I think it's a little late for a fiery death. After 30 years, I'm the one that'll be blowing it up! I have worked on the agency side and continue to work with creatives as a director daily. Spec spots don't impress. Period. But as i said in my previous post. They do have value in the
lessons learned. But don't expect Nike or Tesla or
Pepsi to come running to hire you......it doesn't happen that way and never will.
it's just the way it is. https://vimeo.com/212339852
If you are trying to get real work as a commercial director, the answer to the headline is: NO! Spec work doesn't impress ad agencies or clients. I've been directing commercials for 30 years and have shot 25 Super Bowl spots. I've seen it all. For the most part spec work pisses professionals off. It's not playing by the same rules. Writing and directing ads is a pressure filled multi million dollar gamble. Clients beating you up, breathing down your neck and agency creatives with jobs on the line won't risk their asses on un tested talent. Very seasoned and well trained professionals worked their way up for years to get that opportunity. Then one day you show up and say "Hey look what i did on the weekend" No client, no agency, no strategic message you have to deliver, no deadline, no network restrictions and no advertising standards to meet. Shooting a spec spot doesn't prove you can handle ANY of that. Most likely you won't be hearing from Tesla....or the agency. Unless you write a spot that strategically fits the product marketing campaign and branding, people in the industry can tell instantly it's spec. I've seen a lot of spec work over the years. I can tell you that most ad agencies and clients have a rule to not entertain unsolicited ideas. Spec work's value is in the personal experience you get from it. It's time on the set, it's learning the craft, it's dealing with talent, it's collaborating with DP's...all valuable experiences, but that's where it stops.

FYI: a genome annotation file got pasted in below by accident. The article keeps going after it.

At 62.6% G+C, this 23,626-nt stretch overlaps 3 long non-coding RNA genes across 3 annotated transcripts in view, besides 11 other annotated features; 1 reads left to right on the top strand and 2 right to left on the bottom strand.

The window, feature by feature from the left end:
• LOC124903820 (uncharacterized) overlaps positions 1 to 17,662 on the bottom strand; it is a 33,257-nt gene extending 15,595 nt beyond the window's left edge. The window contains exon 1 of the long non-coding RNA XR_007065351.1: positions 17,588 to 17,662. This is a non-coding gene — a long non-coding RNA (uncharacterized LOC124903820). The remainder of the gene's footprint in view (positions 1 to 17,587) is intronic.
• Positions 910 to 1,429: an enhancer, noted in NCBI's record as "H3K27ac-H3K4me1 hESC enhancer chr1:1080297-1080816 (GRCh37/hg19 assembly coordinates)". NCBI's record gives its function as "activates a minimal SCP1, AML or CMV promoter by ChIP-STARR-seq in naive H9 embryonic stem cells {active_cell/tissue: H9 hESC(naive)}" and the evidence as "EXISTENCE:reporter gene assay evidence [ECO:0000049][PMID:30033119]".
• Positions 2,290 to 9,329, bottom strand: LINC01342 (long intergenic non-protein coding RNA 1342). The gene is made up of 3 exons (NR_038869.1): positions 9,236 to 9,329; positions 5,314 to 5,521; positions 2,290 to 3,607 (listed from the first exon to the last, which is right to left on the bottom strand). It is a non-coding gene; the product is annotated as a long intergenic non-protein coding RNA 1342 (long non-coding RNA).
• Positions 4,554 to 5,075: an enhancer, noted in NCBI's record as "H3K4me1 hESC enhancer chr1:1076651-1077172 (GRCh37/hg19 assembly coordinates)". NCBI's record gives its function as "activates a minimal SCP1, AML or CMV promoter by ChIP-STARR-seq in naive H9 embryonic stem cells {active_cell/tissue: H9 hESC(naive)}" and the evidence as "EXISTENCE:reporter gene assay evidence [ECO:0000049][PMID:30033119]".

the best go pro tip I have is: throw it away and buy a real camera.
All of this is good, but the truth is: If you've got talent and a great reel, the rest takes care of itself. Director's will hunt you down, camera houses will solicit your business. Spend your time honing your talent. Nothing else matters.
WHAAAAAAAAAA! WHAAAAAAAAAA! Rhythm and Hues filed for bankruptcy and left a lot of people with unpaid invoices. Including 75K owed to myself. I was a lucky one, I was eventually able to get mine out. The problem I have with all of this is: a week after closing up shop here and burning half the town, they opened their doors again in Thailand and washed their hands clean of all the carnage they left behind. Aing Lee didn't mention them...Whaaaaaa.....
Dude! get over yourself! what's with the clown microphones?